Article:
Under the Dome

Dome: State in the middle on mental health cuts

STAFF WRITERSNovember 11, 2011 

This is something you don't hear much. And by much, we mean ever.

A report by a national mental health advocacy group concludes that cuts to mental health funding in the state over three years weren't so bad.

The National Alliance on Mental Illness released a report Thursday on state mental health budget cuts since 2009 that showed North Carolina ranked 24th among all states.

"I think our secretary and our leaders have tried to preserve funding for mental health," said Deby Dihoff, NAMI North Carolina executive director. "I don't think it feels that way to the person who tried to use mental health (services). It feels like an environment that is problematic right now. At least (the state) hasn't cut the money more seriously."

The national report looks at two time periods for its report: funding from fiscal years 2009 to 2012, and fiscal years 2011 to 2012.

North Carolina shows a 1.2 percent decrease between 2009 and 2012, where it comes in 24th, and a 7.3 percent reduction from 2011 to 2012, where the cut is the fourth highest, by percentage. The current budget takes $45 million of the $48.2 million reduction from local mental health offices, which were told to take the cuts out of their savings, the report says.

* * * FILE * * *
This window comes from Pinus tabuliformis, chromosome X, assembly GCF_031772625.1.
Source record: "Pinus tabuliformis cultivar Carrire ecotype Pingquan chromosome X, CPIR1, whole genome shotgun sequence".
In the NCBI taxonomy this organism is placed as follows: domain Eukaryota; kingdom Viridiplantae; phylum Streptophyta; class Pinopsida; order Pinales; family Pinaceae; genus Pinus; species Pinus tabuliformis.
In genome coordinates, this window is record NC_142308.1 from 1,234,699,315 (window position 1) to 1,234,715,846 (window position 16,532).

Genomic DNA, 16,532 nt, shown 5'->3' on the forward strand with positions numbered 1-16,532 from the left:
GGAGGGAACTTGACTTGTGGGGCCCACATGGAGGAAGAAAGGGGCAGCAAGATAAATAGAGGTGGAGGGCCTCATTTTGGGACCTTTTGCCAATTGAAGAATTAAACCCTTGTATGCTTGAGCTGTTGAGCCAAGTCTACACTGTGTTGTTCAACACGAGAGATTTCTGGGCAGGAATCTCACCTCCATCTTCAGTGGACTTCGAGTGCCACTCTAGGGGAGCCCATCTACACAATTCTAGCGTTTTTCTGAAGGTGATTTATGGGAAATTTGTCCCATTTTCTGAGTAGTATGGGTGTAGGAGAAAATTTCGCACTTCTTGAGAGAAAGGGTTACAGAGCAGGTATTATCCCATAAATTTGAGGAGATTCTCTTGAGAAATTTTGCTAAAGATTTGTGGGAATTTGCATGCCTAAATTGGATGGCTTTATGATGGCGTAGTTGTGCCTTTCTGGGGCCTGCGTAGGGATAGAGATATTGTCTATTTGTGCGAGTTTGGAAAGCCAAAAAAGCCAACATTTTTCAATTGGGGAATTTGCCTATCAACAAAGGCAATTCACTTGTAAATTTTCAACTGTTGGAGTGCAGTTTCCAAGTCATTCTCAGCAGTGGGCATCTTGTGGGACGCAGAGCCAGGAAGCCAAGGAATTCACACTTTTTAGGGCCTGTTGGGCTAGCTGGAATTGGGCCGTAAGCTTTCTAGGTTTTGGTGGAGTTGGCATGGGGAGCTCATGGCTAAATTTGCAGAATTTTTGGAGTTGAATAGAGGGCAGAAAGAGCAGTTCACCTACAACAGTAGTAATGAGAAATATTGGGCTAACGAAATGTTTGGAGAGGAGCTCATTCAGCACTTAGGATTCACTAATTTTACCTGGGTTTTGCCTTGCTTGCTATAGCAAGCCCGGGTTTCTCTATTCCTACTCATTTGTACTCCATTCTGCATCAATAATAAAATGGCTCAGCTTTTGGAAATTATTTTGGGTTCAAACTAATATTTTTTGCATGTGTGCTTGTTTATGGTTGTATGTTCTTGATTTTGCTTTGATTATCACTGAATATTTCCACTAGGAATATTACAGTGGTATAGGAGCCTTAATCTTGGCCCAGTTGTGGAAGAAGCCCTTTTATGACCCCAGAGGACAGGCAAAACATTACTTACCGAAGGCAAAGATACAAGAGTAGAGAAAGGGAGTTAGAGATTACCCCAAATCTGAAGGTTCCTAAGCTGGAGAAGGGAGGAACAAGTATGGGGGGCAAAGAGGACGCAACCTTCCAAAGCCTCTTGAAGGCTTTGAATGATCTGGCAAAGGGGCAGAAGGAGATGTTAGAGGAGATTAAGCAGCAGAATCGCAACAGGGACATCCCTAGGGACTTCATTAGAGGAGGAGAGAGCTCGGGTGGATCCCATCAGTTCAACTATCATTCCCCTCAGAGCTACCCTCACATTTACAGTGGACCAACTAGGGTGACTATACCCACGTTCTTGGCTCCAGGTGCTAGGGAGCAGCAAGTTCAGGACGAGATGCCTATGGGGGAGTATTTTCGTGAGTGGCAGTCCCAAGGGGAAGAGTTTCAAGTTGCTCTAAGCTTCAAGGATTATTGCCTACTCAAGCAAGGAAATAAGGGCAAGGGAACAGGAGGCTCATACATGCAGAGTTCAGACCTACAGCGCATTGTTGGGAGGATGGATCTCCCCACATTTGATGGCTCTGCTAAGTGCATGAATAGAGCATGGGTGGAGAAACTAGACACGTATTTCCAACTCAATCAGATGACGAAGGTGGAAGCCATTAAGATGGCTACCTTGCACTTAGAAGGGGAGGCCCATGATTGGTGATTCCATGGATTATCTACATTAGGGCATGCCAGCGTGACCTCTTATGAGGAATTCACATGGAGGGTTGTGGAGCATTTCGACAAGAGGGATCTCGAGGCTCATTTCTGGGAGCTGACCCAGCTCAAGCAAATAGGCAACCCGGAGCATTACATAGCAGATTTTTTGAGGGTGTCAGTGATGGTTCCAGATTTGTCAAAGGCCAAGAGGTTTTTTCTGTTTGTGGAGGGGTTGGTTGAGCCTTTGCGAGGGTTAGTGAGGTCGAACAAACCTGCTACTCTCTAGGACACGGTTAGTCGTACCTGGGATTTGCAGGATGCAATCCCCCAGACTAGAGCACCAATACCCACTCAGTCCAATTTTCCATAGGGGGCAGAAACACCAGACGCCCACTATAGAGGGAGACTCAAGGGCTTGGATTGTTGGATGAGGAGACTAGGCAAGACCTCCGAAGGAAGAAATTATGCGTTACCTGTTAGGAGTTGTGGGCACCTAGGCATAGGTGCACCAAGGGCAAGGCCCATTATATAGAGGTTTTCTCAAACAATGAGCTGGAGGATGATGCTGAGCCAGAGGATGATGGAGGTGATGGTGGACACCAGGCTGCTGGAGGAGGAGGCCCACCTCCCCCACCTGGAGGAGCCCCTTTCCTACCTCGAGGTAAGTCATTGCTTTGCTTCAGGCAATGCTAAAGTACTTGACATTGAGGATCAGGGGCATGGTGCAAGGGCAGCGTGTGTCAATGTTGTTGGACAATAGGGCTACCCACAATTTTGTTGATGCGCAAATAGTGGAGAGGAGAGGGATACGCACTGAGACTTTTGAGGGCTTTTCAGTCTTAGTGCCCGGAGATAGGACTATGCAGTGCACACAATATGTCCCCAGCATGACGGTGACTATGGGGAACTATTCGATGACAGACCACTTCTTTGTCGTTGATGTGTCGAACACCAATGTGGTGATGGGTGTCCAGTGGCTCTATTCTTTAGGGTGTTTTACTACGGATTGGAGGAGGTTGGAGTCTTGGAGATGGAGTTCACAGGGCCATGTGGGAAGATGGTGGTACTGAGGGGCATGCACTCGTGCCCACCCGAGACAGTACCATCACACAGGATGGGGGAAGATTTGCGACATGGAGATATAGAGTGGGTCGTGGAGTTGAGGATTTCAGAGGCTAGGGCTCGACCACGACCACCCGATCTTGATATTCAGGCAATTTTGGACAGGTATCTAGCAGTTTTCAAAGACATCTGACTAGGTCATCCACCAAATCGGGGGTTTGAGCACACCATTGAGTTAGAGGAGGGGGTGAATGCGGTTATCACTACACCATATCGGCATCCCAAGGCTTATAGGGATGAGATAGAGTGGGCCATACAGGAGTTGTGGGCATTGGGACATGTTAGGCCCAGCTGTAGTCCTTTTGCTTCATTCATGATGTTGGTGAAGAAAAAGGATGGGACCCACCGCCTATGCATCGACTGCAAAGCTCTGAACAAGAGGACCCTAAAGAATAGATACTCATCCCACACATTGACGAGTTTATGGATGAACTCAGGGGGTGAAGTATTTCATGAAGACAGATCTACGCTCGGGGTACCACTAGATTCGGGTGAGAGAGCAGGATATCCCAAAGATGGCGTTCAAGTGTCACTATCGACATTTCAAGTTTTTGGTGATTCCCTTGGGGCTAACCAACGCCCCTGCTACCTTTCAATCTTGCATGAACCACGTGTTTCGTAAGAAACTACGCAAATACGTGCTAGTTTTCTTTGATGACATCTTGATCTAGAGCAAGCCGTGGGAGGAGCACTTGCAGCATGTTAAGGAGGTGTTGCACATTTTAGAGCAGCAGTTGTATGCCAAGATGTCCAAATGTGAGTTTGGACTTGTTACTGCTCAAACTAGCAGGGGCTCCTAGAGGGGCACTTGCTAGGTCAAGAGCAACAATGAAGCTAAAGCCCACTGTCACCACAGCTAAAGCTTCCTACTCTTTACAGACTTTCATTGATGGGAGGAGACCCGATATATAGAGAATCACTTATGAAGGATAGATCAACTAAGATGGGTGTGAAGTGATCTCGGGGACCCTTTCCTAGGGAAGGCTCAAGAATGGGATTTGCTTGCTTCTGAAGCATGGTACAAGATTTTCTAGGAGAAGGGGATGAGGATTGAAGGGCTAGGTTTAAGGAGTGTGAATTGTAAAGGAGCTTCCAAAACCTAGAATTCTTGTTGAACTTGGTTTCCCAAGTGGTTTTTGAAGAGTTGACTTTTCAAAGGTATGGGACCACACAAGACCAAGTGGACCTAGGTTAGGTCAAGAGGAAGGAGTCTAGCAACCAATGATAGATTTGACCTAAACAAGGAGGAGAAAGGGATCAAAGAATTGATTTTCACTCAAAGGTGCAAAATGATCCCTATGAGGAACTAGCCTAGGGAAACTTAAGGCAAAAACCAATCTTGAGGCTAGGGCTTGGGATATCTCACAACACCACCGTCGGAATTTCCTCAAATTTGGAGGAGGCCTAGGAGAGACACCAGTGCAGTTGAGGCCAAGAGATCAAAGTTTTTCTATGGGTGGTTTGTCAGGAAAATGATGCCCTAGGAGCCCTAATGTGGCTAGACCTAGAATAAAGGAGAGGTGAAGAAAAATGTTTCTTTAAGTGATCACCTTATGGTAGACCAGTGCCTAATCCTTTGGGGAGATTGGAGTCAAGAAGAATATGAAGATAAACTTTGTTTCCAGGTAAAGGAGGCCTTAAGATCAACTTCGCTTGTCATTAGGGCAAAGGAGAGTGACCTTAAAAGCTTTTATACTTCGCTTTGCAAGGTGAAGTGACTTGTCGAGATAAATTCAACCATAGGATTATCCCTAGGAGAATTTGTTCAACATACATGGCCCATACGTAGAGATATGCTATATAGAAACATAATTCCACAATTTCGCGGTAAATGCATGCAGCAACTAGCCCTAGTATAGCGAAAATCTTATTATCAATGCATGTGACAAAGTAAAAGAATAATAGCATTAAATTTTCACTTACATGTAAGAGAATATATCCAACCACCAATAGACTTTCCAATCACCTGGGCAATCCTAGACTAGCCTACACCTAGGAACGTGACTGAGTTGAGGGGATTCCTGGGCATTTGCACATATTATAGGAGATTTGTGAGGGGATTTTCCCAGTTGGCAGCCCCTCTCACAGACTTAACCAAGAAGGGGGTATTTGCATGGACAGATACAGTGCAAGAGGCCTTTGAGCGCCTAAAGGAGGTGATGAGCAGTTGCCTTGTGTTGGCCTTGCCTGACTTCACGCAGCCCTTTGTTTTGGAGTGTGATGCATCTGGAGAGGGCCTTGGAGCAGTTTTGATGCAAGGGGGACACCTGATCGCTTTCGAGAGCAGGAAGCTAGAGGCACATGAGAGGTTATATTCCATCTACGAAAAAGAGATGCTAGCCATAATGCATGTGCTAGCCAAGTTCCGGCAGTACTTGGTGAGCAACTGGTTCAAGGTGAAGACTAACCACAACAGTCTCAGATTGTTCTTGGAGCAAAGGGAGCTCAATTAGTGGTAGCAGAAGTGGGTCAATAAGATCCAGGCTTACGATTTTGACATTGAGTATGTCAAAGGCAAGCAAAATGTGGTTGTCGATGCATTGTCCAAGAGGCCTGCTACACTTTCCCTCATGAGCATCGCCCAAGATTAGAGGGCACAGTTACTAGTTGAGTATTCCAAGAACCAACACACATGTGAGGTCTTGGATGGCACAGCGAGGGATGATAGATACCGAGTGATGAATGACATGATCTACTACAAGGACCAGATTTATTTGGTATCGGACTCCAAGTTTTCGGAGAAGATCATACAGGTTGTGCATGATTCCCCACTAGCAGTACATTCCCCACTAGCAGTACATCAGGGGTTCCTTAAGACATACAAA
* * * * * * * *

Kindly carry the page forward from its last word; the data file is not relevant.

Of course, NAMI would have liked the state to have been one of the more than 30 that increased their mental health budgets this year.

LaRoque will drop suit, pay fine

Republican state Rep. Stephen LaRoque agreed to dismiss his defamation lawsuit against a political opponent and the state Democratic Party and pay more than $17,000 in contempt of court fines to settle the case, according to an N.C. Policy Watch report.

LaRoque filed the case after opponent Van Braxton sent a mailer in the 2010 election about the East Carolina Development Co., a nonprofit economic development firm the lawmaker founded in 1997. This year, Policy Watch's Sarah Ovaska investigated and found loans made to LaRoque's close associates.

Virginia Foxx gets an opponent

Treva Johnson, the Wilkes County Democratic chairwoman, announced her candidacy against Republican Rep. Virginia Foxx on Thursday. Johnson, of Roaring River, is state director of Omni Visions, a statewide agency providing foster care.

Foxx represents the 5th District, which has been a Republican stronghold under her and before her under now-Sen. Richard Burr. But the new redistricting plan makes it somewhat less Republican-leaning in an effort to hurt Democratic Rep. Heath Shuler in an adjoining district.

lynn.bonner@newsobserver.com or 919-829-4821

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